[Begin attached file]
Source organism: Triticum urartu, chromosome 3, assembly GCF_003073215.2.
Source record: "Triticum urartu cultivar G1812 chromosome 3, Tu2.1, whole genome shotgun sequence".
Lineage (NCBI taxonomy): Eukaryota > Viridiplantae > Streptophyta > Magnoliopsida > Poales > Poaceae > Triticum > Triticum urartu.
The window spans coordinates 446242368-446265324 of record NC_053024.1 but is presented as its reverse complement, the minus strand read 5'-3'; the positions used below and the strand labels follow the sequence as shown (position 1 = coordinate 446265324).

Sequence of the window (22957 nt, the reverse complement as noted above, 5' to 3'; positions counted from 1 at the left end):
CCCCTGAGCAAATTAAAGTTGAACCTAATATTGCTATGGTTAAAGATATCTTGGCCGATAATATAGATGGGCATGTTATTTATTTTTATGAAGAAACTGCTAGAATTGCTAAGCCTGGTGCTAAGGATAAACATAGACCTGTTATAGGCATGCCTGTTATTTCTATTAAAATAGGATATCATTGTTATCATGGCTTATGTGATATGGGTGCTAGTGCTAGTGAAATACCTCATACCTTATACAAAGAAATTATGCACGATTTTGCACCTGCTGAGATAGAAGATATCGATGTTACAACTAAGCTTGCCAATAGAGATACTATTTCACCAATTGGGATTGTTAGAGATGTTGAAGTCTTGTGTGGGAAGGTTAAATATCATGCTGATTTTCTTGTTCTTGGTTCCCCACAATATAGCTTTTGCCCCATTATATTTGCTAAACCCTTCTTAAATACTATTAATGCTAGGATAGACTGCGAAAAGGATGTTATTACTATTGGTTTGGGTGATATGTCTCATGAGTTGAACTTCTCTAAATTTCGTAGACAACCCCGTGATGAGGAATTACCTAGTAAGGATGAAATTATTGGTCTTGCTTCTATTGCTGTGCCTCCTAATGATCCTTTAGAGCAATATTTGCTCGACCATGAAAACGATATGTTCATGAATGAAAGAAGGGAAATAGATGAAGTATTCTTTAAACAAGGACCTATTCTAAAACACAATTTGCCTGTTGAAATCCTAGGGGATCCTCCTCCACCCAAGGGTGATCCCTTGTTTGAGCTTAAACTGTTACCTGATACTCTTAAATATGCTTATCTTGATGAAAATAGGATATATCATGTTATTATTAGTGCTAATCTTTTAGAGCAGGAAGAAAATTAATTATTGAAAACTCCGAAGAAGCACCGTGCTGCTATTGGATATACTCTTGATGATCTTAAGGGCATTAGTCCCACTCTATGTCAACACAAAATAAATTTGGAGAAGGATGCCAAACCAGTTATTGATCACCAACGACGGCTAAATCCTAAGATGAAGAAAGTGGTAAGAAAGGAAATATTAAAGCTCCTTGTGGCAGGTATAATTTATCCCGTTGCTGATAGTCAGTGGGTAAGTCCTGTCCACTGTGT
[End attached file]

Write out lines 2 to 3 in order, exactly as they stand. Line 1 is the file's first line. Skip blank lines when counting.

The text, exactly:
Source record: "Triticum urartu cultivar G1812 chromosome 3, Tu2.1, whole genome shotgun sequence".
Lineage (NCBI taxonomy): Eukaryota > Viridiplantae > Streptophyta > Magnoliopsida > Poales > Poaceae > Triticum > Triticum urartu.